Recommended Reading: 3 Wintry Reads That Live Up to the Hype

Hey there, bookworms. Are you on a quest for some fantasy titles for this wintry season? Look no further! I’ve been feverishly reading some hyped backlist titles and these three are perfect for those chilly winter days spent snuggled on the couch. Check it out!

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  1. The Bear and the Nightingale by Katherine Arden. I finally read this Russian folklore-esque tale a few weeks ago and I freaking loved it. Settled in a northern img_8153 egion of medieval Russia, the story follows young Vasilisa, a strange and perhaps magical girl, as she struggles to take the reins of her own life — despite her resentful stepmother’s attempts to stifle her. Meanwhile, Vasya’s village is plagued by an increasing sense of fear and foreboding about the winter to come. When a new priest arrives, determined to drive out the demons (and the pastoral people’s torn devotion between the modern church and ancient pagan customs), Vasya is (mostly) alone in her struggle to combat the unseen forces that will devastate her people. This work of fantasy is so vivid and rich in its composition, I couldn’t put it down — and now I’m keeping my fingers and toes crossed that I get the second book in the trilogy for Christmas!
  2. The Snow Child by Eowyn Ivey. I raved about this fairytale-based novel last Christmas — and I’m strongly tempted to read it again this winter. The story begins with a middle-aged couple who has resettled in the Alaskan territory, determined to forget the disappointments of a childless life amid extended family back East. Mabel and Jack grow increasingly distant with each passing day, each facing their own disappointments about marriage without children; but when they build a snowgirl on a whim during the first snow of the img_8151 laskan winter, they seem to find a bit of joy again. Later, when a mysterious child begins to appear in the snowy forest, Mabel is intent on rescuing the girl — and becoming the mother she’s always longed to be.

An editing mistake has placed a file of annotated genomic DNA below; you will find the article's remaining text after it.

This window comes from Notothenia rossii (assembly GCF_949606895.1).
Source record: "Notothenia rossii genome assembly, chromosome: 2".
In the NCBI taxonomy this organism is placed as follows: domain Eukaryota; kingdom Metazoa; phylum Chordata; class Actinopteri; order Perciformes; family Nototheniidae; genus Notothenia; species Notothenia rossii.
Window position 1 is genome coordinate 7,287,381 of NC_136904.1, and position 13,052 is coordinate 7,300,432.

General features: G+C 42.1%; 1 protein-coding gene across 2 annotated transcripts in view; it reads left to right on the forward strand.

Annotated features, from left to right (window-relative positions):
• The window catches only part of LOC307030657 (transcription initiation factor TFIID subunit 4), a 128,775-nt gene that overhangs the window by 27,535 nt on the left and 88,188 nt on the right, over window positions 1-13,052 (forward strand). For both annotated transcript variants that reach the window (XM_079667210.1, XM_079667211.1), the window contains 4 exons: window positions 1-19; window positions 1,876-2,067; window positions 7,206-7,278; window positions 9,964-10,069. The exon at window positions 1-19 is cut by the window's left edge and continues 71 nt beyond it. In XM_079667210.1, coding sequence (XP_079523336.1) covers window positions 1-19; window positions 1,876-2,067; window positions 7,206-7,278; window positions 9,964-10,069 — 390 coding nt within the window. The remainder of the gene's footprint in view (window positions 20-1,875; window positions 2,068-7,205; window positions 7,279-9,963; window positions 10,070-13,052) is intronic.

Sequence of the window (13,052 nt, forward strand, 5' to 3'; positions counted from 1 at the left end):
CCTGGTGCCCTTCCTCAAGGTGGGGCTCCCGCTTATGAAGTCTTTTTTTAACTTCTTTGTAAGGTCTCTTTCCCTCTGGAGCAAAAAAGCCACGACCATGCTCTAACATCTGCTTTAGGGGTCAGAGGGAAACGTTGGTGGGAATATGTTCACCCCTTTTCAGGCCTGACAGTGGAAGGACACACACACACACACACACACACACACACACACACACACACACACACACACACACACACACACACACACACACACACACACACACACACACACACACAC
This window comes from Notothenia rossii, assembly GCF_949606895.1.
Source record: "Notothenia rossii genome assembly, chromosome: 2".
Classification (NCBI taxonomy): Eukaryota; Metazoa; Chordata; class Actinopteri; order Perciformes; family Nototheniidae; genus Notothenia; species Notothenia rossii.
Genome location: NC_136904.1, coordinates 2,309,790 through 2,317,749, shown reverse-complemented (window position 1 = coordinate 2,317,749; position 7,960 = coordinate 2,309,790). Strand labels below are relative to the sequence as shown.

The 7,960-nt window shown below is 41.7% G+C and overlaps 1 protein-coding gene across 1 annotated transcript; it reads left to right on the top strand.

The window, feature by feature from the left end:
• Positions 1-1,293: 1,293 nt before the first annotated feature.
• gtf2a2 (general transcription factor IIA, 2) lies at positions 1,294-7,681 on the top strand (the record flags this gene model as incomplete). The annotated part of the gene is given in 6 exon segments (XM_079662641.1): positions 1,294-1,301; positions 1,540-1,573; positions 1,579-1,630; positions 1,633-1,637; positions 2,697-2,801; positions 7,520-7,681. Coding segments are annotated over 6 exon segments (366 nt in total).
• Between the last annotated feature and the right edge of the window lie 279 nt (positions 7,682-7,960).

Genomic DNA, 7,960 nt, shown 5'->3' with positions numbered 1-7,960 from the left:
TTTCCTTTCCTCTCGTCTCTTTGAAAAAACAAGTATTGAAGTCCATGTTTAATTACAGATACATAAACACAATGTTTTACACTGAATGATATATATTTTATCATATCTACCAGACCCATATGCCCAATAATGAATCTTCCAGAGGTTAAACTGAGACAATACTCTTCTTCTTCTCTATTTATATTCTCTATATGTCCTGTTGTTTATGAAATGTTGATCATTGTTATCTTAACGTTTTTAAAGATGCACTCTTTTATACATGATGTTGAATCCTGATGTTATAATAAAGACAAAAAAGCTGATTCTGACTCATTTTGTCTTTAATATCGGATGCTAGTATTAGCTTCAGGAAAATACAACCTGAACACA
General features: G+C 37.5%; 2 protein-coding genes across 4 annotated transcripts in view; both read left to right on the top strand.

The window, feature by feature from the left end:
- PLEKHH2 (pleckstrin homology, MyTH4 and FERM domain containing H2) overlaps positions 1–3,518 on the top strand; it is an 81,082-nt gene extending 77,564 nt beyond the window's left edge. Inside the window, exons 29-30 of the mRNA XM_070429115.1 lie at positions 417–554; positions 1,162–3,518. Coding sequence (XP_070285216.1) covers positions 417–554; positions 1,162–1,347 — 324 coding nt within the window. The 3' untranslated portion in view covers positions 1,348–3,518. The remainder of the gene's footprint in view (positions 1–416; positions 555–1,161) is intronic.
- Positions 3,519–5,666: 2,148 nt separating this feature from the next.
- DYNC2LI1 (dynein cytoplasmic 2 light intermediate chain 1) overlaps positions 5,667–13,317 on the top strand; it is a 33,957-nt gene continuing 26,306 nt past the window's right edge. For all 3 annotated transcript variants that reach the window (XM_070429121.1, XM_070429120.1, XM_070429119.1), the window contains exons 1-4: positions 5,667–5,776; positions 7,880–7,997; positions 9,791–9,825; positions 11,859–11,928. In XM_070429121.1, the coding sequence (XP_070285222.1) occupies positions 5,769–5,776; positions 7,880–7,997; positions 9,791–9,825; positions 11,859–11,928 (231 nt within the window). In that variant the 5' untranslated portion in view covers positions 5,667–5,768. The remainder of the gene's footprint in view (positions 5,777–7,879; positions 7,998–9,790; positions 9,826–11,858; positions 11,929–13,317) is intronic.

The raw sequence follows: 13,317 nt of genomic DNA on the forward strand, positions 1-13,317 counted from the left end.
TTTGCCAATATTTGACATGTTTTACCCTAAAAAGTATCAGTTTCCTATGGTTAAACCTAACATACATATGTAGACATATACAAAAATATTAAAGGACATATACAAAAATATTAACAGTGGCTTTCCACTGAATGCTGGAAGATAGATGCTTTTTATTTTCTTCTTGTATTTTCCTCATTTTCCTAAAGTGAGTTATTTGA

3. The Golem and the Jinni by Helene Wecker. In an absolutely poetic work of majesty, Wecker weaves together the narrative of Chava the Golem — a clay being brought to life — and Ahmad the Jinni — a fire-spirit trapped in human form. While much of the novel takes place in 1890s New York City, the story crosses centuries and continents in the winding telling of the Jinni’s storied past. The novel begins by bringing both characters “to life” in the overwhelmingly vibrant city, near one another but without any img_8152knowledge that the other exists. When fate crosses their paths, the magical beings forge a friendship that is everything their human relationships cannot be: honest, open, without hidden sections of self. But the Golem and the Jinni are dangerous creatures, and always at risk of being discovered — so when several elements combine to create a disastrous situation, the two must make a devastating decision that may forever end their relationship. I was utterly captivated by the beautiful and exotic worlds Wecker built in this fantasy with its roots in Syrian legends and culture. Truth be told, I never wanted it to end — and I’m now eagerly anticipating the slated-2020 release of the second book in this series.